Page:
Dr. Schaffner and his wife, Lois Knight, were delighted to find out that they received the vaccine, rather than the placebo. They have "re-upped" for another five years to continue to be followed by the investigators who are checking the vaccine's long-term effectiveness.

Adult vaccine track envisioned

If and when the vaccine is approved and recommended for adults -- manufacturer Merck & Co. already has submitted its application for approval to the Food and Drug Administration and hopes to have the vaccine on the market early next year --it could play a role in an expanded adult immunization program.

It then could join the pneumococcal and influenza vaccines to form a trio of preventive strikes against diseases that are particularly serious for older people.

Dr. Schaffner expects that many adults will be interested in receiving a shingles vaccine, and from this interest could spring an integrated adult immunization program similar to that in place for children.

Dr. Schaffner envisions physicians saying to their older patients: "While you're here, we see you need the pneumococcal vaccine, and I would like you in here for a flu shot, and your tetanus booster is due."

Just how many people would line up for a shingles vaccine depends on such factors as awareness and cost.

"There is a subset of older adults who know about shingles and are scared of it, but a lot of people don't even think about it," said Kenneth Schmader, MD, vice chief of geriatrics at Durham VA and Duke Medical Center in Durham, N.C., and an investigator in the trial.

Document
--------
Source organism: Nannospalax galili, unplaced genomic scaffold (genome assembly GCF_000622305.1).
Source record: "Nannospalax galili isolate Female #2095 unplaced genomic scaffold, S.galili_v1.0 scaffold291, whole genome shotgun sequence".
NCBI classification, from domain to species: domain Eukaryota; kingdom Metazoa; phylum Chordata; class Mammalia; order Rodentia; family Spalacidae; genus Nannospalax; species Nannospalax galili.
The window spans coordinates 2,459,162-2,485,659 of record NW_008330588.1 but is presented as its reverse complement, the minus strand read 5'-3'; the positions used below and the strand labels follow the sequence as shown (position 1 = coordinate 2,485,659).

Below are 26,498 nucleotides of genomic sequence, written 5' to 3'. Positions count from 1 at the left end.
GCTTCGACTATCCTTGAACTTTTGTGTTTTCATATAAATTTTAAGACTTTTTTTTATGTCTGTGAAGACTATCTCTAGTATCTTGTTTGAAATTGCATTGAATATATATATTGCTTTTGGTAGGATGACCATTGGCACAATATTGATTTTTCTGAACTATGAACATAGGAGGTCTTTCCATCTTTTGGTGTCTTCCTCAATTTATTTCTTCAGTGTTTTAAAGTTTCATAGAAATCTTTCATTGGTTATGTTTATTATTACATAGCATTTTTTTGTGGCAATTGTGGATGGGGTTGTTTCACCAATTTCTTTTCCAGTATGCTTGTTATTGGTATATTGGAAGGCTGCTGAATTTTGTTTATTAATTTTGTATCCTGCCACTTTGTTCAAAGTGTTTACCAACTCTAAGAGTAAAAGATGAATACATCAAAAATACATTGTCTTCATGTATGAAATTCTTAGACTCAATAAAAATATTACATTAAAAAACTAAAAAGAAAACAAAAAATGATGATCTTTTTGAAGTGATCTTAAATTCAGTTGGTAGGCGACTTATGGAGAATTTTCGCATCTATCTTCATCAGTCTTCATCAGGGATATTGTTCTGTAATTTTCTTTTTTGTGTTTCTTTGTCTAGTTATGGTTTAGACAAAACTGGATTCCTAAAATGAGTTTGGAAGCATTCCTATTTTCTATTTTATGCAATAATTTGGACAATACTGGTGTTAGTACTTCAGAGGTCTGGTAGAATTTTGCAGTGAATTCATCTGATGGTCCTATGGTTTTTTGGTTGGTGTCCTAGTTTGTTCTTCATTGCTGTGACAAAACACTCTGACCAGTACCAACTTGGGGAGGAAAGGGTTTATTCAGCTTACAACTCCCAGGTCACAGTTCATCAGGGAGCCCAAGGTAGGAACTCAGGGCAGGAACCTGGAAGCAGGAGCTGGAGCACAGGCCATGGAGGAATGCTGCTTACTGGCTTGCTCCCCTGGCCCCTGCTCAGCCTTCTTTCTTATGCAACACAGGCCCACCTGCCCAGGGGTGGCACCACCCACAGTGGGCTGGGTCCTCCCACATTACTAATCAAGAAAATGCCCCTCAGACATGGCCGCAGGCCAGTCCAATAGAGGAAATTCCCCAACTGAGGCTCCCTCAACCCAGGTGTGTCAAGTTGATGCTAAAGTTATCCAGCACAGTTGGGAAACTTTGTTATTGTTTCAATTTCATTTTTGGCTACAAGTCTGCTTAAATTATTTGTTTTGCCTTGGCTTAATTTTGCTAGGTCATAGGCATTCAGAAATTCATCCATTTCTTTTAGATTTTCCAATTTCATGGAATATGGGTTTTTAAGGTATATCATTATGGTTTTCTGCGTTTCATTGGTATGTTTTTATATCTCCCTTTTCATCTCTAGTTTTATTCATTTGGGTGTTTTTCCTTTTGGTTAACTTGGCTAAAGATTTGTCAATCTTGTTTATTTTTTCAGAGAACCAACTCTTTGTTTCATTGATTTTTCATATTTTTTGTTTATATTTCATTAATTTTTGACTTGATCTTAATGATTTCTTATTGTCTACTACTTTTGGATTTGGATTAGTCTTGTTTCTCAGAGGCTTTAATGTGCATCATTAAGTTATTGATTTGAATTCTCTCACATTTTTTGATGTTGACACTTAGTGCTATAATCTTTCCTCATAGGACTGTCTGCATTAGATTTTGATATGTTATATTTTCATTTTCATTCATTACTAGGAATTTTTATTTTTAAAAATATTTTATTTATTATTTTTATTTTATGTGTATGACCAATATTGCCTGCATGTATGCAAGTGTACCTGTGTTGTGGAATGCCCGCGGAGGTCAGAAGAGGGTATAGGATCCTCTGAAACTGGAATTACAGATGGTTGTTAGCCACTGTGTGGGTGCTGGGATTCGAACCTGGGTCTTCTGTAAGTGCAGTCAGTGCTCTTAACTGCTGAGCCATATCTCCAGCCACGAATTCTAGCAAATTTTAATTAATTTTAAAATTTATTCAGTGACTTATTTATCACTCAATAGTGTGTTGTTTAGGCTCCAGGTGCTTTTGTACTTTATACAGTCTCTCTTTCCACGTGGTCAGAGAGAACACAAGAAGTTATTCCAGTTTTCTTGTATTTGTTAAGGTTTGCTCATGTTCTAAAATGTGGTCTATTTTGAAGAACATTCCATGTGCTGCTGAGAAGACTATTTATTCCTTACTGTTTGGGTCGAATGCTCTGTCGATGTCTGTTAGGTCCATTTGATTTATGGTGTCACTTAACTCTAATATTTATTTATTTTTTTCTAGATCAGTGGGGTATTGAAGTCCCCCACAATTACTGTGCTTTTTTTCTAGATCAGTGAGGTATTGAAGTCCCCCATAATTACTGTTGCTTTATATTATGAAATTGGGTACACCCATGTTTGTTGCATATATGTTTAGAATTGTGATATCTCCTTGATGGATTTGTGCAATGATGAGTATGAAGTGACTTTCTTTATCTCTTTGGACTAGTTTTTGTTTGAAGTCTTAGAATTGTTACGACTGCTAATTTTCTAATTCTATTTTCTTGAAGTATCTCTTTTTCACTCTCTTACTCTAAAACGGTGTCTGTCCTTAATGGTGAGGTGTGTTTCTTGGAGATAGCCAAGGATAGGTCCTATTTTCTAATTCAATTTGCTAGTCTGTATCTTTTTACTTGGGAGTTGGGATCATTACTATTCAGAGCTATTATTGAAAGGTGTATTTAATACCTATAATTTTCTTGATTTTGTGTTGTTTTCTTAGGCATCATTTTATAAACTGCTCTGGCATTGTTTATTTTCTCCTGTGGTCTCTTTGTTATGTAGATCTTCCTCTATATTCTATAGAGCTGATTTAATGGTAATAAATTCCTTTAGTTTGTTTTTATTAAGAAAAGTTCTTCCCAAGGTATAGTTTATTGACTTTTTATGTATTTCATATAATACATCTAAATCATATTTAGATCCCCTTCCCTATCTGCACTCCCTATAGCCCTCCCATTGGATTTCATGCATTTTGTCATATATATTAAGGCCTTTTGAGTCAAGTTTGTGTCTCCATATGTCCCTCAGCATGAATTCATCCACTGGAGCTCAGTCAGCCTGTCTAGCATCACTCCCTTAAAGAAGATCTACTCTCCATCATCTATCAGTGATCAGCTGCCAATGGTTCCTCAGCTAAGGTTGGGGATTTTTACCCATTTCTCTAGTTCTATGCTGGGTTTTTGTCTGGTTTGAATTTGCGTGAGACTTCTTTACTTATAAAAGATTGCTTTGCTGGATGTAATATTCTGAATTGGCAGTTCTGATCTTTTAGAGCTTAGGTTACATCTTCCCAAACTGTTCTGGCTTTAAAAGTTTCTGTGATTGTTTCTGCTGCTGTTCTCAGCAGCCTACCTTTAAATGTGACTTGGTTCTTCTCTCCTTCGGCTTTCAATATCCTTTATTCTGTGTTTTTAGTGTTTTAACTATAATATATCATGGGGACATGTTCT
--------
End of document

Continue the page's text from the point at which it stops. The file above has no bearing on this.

"A lot depends on the cost of the vaccine [which is as yet undetermined by Merck]," said Thomas Weida, MD, a family physician at Hershey Medical Center in Pennsylvania and professor of family and community medicine at Penn State College of Medicine in Hershey. He also would like to know at what age it should be given and whether a booster is needed.

Another intriguing unknown is the role the chickenpox vaccine might play in any future scenario. The gradual disappearance of that disease as more children receive the chickenpox vaccine means that adults will not be receiving a natural, but silent, reinfection when caring for a child with chickenpox, Dr. Oxman said. The belief is that such reinfections boost immunity.

And will children who receive the chickenpox vaccine be as likely to get shingles as they get older? The live virus in that vaccine probably does establish a latent infection that can reactivate to cause shingles, Dr. Schmader said. "But we all feel it will probably be a much milder case, so whether they will need a booster will be an open question."

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Prevention study

Highlights of a large clinical trial of vaccine to prevent herpes zoster and postherpetic neuralgia in older adults:

  • The vaccine reduced the incidence, severity and duration of pain and discomfort by 61% compared with placebo and reduced the incidence of postherpetic neuralgia by 66%.
  • The randomized, double-blind, placebo-controlled trial included 38,546 participants 60 and older at 22 sites around the country. Immunocompromised people were excluded.
  • The live attenuated vaccine, made by Merck & Co., is about 14 times stronger than the varicella vaccine for chickenpox.
  • The study was led by the Dept. of Veterans Affairs with the collaboration of the National Institute of Allergy and Infectious Diseases, and Merck.

Source: New England Journal of Medicine, June 2